means stationing said film and substrate with abutting edges thereof in close proximity to a portion of said path and with the light transmitting surfaces thereof offset at an angle to said path.

6. A system according to claim 5 in which:

record members handled by said transporting means are provided with a plurality of tracks of magnetically recorded information;

said film includes a number of separated strip sections disposed to coact with respective tracks; and

said light collecting means includes individual light detecting elements for individually detecting the light transmitted through respective strip sections of the film.

7. A magneto-optic transducer comprising first, second and third light transmission paths, first reflecting means having a surface stationed to receive light from said first path at a polarizing angle of incidence and to reflect polarized light having an associated constant poralization vector into said second path;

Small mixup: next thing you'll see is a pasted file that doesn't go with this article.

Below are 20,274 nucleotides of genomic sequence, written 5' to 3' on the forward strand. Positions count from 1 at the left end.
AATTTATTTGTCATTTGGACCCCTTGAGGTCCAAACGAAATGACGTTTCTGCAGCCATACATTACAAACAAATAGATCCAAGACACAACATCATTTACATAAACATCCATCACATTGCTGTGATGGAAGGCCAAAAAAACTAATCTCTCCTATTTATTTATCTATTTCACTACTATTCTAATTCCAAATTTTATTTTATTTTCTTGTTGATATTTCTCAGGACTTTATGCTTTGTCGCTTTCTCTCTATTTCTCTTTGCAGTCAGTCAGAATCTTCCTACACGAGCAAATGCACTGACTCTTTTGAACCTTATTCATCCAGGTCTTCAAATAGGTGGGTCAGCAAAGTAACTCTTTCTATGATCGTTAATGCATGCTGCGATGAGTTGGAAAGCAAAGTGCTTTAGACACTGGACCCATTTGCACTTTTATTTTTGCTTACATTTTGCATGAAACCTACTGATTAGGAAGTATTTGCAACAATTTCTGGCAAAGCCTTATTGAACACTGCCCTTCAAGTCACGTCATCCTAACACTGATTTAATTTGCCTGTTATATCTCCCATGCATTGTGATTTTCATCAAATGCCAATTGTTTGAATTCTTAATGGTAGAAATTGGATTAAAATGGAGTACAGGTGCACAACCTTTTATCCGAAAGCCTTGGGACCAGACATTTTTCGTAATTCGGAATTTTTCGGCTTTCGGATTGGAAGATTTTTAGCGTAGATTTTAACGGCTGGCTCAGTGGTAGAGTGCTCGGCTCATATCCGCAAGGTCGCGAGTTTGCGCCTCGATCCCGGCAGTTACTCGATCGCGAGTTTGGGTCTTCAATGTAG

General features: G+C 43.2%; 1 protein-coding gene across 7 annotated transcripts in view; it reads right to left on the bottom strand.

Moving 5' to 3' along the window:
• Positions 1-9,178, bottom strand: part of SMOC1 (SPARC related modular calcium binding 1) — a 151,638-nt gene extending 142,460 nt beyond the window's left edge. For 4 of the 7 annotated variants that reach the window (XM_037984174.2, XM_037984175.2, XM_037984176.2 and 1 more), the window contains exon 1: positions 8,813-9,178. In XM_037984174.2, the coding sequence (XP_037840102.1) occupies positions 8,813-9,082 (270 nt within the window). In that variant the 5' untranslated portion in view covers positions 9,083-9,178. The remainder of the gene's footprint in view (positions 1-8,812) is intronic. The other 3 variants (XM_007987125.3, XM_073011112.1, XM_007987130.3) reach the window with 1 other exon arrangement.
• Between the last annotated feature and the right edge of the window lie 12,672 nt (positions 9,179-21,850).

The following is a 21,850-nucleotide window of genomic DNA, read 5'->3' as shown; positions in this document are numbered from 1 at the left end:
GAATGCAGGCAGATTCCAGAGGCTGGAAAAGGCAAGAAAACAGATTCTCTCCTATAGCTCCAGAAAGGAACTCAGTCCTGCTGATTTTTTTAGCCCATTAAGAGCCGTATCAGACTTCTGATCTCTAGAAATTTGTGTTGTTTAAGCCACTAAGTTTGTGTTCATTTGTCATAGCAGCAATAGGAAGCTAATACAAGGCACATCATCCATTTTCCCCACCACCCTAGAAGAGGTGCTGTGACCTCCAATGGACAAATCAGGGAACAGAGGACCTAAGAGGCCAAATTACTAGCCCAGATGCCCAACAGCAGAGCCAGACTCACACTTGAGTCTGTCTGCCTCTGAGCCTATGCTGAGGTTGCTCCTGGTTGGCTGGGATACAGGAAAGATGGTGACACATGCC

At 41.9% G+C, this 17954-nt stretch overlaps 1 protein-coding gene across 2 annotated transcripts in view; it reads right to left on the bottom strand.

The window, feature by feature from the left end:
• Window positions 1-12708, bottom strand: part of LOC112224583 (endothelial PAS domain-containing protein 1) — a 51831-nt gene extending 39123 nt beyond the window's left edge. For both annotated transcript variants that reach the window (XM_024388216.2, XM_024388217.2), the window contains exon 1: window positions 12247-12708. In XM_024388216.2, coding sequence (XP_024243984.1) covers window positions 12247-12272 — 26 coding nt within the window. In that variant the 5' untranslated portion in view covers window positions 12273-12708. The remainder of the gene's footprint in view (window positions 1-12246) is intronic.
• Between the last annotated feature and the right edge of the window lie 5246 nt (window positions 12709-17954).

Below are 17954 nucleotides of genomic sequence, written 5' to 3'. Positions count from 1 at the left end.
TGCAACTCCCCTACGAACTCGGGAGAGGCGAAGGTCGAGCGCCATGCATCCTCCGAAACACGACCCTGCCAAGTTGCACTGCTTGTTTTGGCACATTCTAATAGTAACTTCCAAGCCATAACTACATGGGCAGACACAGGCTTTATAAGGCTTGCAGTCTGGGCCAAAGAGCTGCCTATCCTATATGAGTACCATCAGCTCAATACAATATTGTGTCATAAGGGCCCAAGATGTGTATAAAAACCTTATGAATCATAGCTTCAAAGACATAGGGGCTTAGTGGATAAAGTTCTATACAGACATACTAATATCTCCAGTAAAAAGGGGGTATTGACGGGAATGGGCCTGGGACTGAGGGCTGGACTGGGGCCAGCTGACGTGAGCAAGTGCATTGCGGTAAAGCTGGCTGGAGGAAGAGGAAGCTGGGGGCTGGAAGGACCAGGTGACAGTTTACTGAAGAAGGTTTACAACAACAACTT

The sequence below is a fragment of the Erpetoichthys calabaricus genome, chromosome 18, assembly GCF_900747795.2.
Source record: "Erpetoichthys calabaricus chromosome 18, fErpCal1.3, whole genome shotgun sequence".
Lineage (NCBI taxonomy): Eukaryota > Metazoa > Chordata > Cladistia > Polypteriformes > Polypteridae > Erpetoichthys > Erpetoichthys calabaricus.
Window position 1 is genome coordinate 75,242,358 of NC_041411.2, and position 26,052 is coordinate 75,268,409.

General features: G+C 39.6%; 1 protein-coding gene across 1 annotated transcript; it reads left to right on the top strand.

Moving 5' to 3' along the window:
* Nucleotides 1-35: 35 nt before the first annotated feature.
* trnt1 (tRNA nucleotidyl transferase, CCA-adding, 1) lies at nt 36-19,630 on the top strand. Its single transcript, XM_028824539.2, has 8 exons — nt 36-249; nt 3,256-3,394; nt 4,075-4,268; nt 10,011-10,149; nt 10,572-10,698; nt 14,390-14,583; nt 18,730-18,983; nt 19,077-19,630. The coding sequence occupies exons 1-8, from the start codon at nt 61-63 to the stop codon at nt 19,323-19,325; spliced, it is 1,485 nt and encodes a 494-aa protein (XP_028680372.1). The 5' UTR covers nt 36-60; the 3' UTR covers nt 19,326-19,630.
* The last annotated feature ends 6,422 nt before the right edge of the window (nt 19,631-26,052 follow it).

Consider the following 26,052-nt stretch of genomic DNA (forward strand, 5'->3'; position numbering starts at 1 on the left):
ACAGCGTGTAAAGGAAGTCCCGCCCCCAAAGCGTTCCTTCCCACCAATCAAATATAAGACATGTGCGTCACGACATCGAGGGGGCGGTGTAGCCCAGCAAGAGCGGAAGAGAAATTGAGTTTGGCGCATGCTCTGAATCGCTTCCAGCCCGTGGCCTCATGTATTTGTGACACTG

second reflecting means adapted to receive light from said second light transmission path at a polarizing angle of incidence with said constant polarization vector unsymmetrically offset from a plane of incidence associated with complete light absorption and to reflect light having said constant vector with said offset from said second path into said third path;

a transparent member stationed in said second path to intercept and transmit light traversing said second path and to exert a variable Faraday polarizing effect on said offset of said polarization vector in response to magnetic fields extending into said second path to thereby vary the said portion of light refiected into said third path;

and photoelectric transducing means stationed to receive light in said third path.

8. A transducer according to claim 7 including a wave plate stationed in said second path for exerting a predetermined constant rotational effect on the polarization vector associated with light traversing said second path, such that for one predetermined condition of Faraday eflect polarization produced by said member the offset light polarization vector is directed parallel to the plane of incidence, whereby the intensity of light reflected to said photoelectric detecting means is reduced substantially to minimum null level.